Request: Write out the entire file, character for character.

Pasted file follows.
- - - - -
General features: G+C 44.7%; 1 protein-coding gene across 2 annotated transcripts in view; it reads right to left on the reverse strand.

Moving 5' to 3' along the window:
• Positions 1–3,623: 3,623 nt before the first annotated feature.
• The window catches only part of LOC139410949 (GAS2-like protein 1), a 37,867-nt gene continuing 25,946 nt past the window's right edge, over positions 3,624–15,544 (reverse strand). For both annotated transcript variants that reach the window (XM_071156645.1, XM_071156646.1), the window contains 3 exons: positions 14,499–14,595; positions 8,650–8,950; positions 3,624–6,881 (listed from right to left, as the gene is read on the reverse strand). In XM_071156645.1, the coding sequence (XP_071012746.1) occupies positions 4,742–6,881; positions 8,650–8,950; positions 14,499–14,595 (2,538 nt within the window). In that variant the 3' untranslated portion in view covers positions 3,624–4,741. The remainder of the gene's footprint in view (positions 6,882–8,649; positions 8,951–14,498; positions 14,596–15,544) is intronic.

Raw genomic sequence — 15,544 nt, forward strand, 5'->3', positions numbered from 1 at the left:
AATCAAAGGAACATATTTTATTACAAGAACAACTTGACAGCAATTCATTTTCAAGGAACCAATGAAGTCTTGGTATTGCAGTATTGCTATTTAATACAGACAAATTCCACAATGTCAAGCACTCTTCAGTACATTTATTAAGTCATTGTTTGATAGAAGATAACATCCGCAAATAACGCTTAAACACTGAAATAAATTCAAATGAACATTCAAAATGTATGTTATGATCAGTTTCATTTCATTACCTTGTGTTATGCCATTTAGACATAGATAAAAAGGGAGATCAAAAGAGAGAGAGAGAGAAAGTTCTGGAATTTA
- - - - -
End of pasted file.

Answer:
General features: G+C 44.7%; 1 protein-coding gene across 2 annotated transcripts in view; it reads right to left on the reverse strand.

Moving 5' to 3' along the window:
• Positions 1–3,623: 3,623 nt before the first annotated feature.
• The window catches only part of LOC139410949 (GAS2-like protein 1), a 37,867-nt gene continuing 25,946 nt past the window's right edge, over positions 3,624–15,544 (reverse strand). For both annotated transcript variants that reach the window (XM_071156645.1, XM_071156646.1), the window contains 3 exons: positions 14,499–14,595; positions 8,650–8,950; positions 3,624–6,881 (listed from right to left, as the gene is read on the reverse strand). In XM_071156645.1, the coding sequence (XP_071012746.1) occupies positions 4,742–6,881; positions 8,650–8,950; positions 14,499–14,595 (2,538 nt within the window). In that variant the 3' untranslated portion in view covers positions 3,624–4,741. The remainder of the gene's footprint in view (positions 6,882–8,649; positions 8,951–14,498; positions 14,596–15,544) is intronic.

Raw genomic sequence — 15,544 nt, forward strand, 5'->3', positions numbered from 1 at the left:
AATCAAAGGAACATATTTTATTACAAGAACAACTTGACAGCAATTCATTTTCAAGGAACCAATGAAGTCTTGGTATTGCAGTATTGCTATTTAATACAGACAAATTCCACAATGTCAAGCACTCTTCAGTACATTTATTAAGTCATTGTTTGATAGAAGATAACATCCGCAAATAACGCTTAAACACTGAAATAAATTCAAATGAACATTCAAAATGTATGTTATGATCAGTTTCATTTCATTACCTTGTGTTATGCCATTTAGACATAGATAAAAAGGGAGATCAAAAGAGAGAGAGAGAGAAAGTTCTGGAATTTA